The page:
Don’t let the pressure get to you—or your patients
Excerpted from page 14 of the January/February 2022 edition of AOA Focus.
Hypertension is one of the most common medical conditions in the U.S., affecting nearly 1 in 3 American adults. Moreover, while as many as 1 in 5 adults aren’t even aware of their condition, only about half of those who are aware can keep it under control. Often, it’s miniscule changes in the ophthalmic vasculature that signal changes in blood pressure, which is why regular, dilated eye examinations can prove so crucial to the management of patients with hypertension.
Here are three questions you should be asking about hypertension.
1. Are you taking your patients’ blood pressure?
You should, argues James Deom, O.D.
Hypertension is a condition that not only affects many patients but also could adversely affect patients’ vision—and, certainly, can be a matter of life and death.
But what is hypertension?
Per the Eighth Joint National Committee (JNC 8) hypertension guidelines, the following categories should influence doctors’ care guidance for the general population:
- Normal – <120 mm Hg SBP and <80 mm Hg DBP (recheck in 2 years)
- Pre-hypertension – 120-139 mm Hg SBP and 80-89 mm Hg DBP (recheck in 1 year)
- Stage 1 – 140-159 mm Hg SBP or 90-99 mm Hg DBP (confirm within 2 months)
- Stage 2 – ≥160 mm Hg SBP or ≥120 mm Hg DBP (refer to primary care provider within 1 month)
Keep in mind that numerous factors may influence blood pressure readings, such as arm positioning, white-coat syndrome, recent smoking or bladder urgency. Additionally, cuff size is equally important and Dr. Deom recommends having multiple sizes available (e.g., small adult, 22-26 cm; adult, 27-34 cm; large adult, 35-44 cm; adult thigh, 45-52 cm) to ensure accuracy.
2. What changes are you looking for in the eye?
There are numerous ocular manifestations of hypertension, many affecting the retina and choroid. Anywhere from 50-80% of hypertensive patients will develop hypertensive retinopathy, by far the most commonly associated ocular manifestation, often presenting as retinal microvasculature changes.
Hypertensive retinopathy can be classified into the four stages of the Keith-Wagener-Baker system.
Elizabeth Steele, O.D., suggests doctors look for hypertensive choroidopathy as a sign of previous acute hypertensive events. Hypertensive choroidopathy is represented by infarction of the choriocapillaris and subsequent change to overlying retinal pigment epithelium (visible in dilated fundus exam once well-established; earlier/more subtle changes visible with angiography studies, such as OCT-angiography). These physical changes, known as “Siegrist streaks” and “Elschnig spots,” should alert doctors that the
patient has had significant spikes in the past, Dr. Steele says.
3. How do you talk to patients about high blood pressure?
It’s critical to talk to patients about early vascular changes (e.g., crossing changes, increased ALR), even if “mild” or “common,” Dr. Steele says. Help patients understand the next stages of these changes, the damage they represent in the rest of the body, and connect the dots to lifestyle changes, including exercise, diet and smoking. Lifestyle modification should be a starting point in these conversations, Dr. Deom adds, and while not an easy talk, the constant refrain among a patient’s care team could be enough to spur action.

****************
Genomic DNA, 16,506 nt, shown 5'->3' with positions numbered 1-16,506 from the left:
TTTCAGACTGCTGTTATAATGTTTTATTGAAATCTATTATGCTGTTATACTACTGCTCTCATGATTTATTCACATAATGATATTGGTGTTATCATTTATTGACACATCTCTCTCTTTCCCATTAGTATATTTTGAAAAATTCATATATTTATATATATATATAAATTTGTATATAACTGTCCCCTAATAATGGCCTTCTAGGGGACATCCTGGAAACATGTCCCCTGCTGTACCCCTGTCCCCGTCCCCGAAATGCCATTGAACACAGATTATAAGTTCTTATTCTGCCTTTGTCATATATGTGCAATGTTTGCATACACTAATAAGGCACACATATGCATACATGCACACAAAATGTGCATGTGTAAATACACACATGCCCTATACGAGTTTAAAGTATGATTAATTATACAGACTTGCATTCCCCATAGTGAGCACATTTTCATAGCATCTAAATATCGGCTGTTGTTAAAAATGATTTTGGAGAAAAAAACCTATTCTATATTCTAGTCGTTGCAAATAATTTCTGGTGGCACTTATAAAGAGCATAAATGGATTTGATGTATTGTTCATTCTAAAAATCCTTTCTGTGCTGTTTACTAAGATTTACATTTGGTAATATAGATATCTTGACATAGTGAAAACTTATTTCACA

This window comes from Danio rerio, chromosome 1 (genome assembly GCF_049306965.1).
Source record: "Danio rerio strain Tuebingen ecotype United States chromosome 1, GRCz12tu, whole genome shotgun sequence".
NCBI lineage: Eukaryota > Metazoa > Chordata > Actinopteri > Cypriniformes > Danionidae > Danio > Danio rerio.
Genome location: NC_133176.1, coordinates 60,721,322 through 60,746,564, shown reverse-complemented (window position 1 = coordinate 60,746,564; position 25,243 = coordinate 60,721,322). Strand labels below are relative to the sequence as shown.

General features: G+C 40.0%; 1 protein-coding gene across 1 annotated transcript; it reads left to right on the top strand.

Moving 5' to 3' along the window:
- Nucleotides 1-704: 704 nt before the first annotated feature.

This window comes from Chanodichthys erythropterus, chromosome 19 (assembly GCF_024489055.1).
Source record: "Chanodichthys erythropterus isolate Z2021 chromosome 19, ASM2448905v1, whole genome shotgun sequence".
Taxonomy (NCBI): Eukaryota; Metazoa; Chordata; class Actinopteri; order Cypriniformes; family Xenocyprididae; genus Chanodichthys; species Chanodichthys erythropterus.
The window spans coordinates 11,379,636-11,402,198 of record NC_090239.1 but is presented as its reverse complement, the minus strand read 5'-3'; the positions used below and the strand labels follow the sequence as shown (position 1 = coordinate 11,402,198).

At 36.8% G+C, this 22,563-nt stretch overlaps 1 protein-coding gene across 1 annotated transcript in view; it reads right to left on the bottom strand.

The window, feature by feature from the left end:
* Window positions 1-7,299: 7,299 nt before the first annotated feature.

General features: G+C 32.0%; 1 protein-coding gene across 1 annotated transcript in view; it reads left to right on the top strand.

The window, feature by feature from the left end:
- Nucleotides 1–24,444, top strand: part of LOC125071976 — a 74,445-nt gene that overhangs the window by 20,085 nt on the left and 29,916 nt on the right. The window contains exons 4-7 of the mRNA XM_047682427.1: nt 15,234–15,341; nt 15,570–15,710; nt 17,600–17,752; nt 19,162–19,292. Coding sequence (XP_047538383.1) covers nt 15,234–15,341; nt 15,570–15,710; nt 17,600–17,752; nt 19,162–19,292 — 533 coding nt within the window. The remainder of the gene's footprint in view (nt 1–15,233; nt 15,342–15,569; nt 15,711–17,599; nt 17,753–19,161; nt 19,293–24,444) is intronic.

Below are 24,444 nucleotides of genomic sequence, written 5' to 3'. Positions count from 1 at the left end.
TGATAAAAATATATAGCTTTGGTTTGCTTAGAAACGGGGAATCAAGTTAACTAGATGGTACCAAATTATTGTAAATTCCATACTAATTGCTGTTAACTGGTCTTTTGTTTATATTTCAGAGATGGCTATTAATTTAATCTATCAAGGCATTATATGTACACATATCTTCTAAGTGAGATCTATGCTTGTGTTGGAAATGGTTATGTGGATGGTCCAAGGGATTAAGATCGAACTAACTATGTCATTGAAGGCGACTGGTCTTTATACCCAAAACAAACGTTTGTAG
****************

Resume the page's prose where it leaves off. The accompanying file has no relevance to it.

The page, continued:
Dr. Deom suggests several nonpharmacological interventions for preventing or treating hypertension, including:
- Weight loss. Expect about 1 mm Hg for every 1 kg reduction in body weight among hypertensive individuals.
- Healthy diet. Eating healthy can lower SBP by as much as 11 mm Hg in hypertensive individuals.
- Reduced sodium intake. Reducing by 1,000 mg/day can lower SBP by 5-6 mm Hg in hypertensive individuals.
- Enhance dietary potassium intake. 3,500-5,000 mg/day can lower SBP by 4-5 mm Hg in hypertensive individuals.
- Physical activity. Increased daily exercise can lower SBP anywhere from 4-8 mm Hg in hypertensive individuals.
- Limit alcohol intake. Reducing alcohol to less than 2 drinks daily can lower SBP by 4 mm Hg in hypertensive individuals.
The American Diabetes Association® (ADA) reported, in time for National Diabetes Month in November, that total annual costs of diabetes in 2022 was $412.9 billion, most of it in direct medical costs. How can doctors of optometry help in the fight to lower the prevalence of diabetes?
Doctors of optometry should consider the benefits of adding office-based laser procedures, such as YAG capsulotomy (after cataract surgery) or selective laser trabeculoplasty (SLT, for glaucoma), to their practice.
Doctors of optometry are performing office-based laser procedures in 11 states, as AOA affiliates have seen historic scope expansion wins in the past four years and momentum continues to build. Doctors of optometry are pursuing legislation in other states that would allow them to serve their patients at the highest level of their education and training. Some of these optometrists, who have performed hundreds of laser procedures, share key considerations in providing this care to patients.